Listing of the Day
Location: Alton, New Hampshire
Price: $25.8 million (or $12.9 million each)
The land at Longview—the name of the two-home bundle on Lake Winnipesaukee—in the small town of Alton, was Camp Alton before the Bahre family purchased it in the mid-1990s.
When the camp’s founder, Philip Marson, first laid eyes on the land in the mid-1930s, he wrote about it in his book “A Teacher Speaks”: “It was beyond my most Utopian dreams. It was, mirabile dictu, everything I was looking for; as a result no other place, however suitable, pleased me thereafter.”
Longview came to be known as the most valuable estate in New Hampshire. “It has been the most expensive property on the market since it first came on at $49 million [in 2014],” said Kristin Hayes Claire, the broker for the property. Even with its current price, “it remains the most expensive in the state.” Its sheltered geography, on the edge of the 28-mile Lake Winnipesaukee and on a peninsula known as Clay Point, provides an oasis for adventurers and nature lovers.
Gary Bahre resided in the five-bedroom house at 142 Hopewell Road, and his parents, Sandra and Bob Bahre—founders of New Hampshire Motor Speedway—resided next door at the 144 Hopewell Road, which has seven bedrooms.
“My favorite feature is the old granite amphitheater built into the hillside—a leftover from the boys’ camp,” Ms. Claire said.
And there’s another interesting element in one of the homes.
“There is a secret staircase behind a bookshelf,” Ms. Claire said. “It leads to a second floor room full of Gary’s music memorabilia.”
Within the two separate homes there are 12 bedrooms and 26 bathrooms, 63,029 square feet and 16.56 acres of land. The houses can be purchased individually, for $12.9M each.
No. 142 has a reproduction post-and-beam barn for entertainment, with a caterer’s kitchen, tennis court and two-bedroom apartment. It also has a bar, billiard room and a grand ballroom.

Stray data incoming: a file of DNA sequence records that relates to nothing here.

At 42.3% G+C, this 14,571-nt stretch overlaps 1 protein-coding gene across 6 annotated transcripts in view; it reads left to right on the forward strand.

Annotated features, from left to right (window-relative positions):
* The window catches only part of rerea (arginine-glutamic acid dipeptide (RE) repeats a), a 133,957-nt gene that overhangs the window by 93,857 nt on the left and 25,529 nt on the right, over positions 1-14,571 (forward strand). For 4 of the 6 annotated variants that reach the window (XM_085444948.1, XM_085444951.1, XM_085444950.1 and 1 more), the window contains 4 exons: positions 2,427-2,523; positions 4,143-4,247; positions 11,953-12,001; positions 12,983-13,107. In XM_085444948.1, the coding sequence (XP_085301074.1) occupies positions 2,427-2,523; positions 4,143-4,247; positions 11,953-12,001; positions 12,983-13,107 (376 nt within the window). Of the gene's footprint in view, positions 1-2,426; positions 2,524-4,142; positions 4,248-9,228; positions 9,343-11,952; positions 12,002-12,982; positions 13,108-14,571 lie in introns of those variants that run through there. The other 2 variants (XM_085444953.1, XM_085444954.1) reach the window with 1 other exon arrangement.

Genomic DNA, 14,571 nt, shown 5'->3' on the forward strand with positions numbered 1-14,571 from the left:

No. 144 has a helicopter pad, in case the one-hour drive to Concord, New Hampshire, the hour-and-a-half drive to Portland, Maine, or the roughly two-hour drive to Boston isn’t quite speedy enough.
However, once settled into No. 144, there’s a tea house with lake views. Or, at No. 142, an infinity-edge pool with a swim-under waterfall and grotto with a hot tub. Each Longview house has a movie theater and a gym.
Both homes are Colonial in style. Built in 2003, No. 144 features a grand foyer with a two-story marbled entry hall with two curving staircases and a rotunda with a chandelier.
No. 144 has 15 fireplaces, while No. 142 has nine (both houses also have radiant heat and central air). Both homes have irrigation systems for the landscaping, alarm systems, separate apartments for guests or staff, parking courts, parking garages and boat docks. No. 142 comes with a grandfathered double dock and stone amphitheater.
No. 142 has a secret staircase behind a bookcase in the library, accessible by a code entered into the front cover of one of the books. The land previously was used for Camp Alton, a boy’s summer camp that ran from 1937 to 1992, when the Bahres purchased the land.
Restaurants, grocery stores, banks and a hospital are a 15-minute drive from the compound. Several camps and campgrounds are in the immediate area, along with Clough Town Forest and Kingswood Golf Club and Lake Winnipesaukee Golf Club. Members of Lakes Region Conservation Trust can dock at the nearby Rattlesnake Island and access hiking trails.
Listing agent: Kristin Hayes Claire, LandVest
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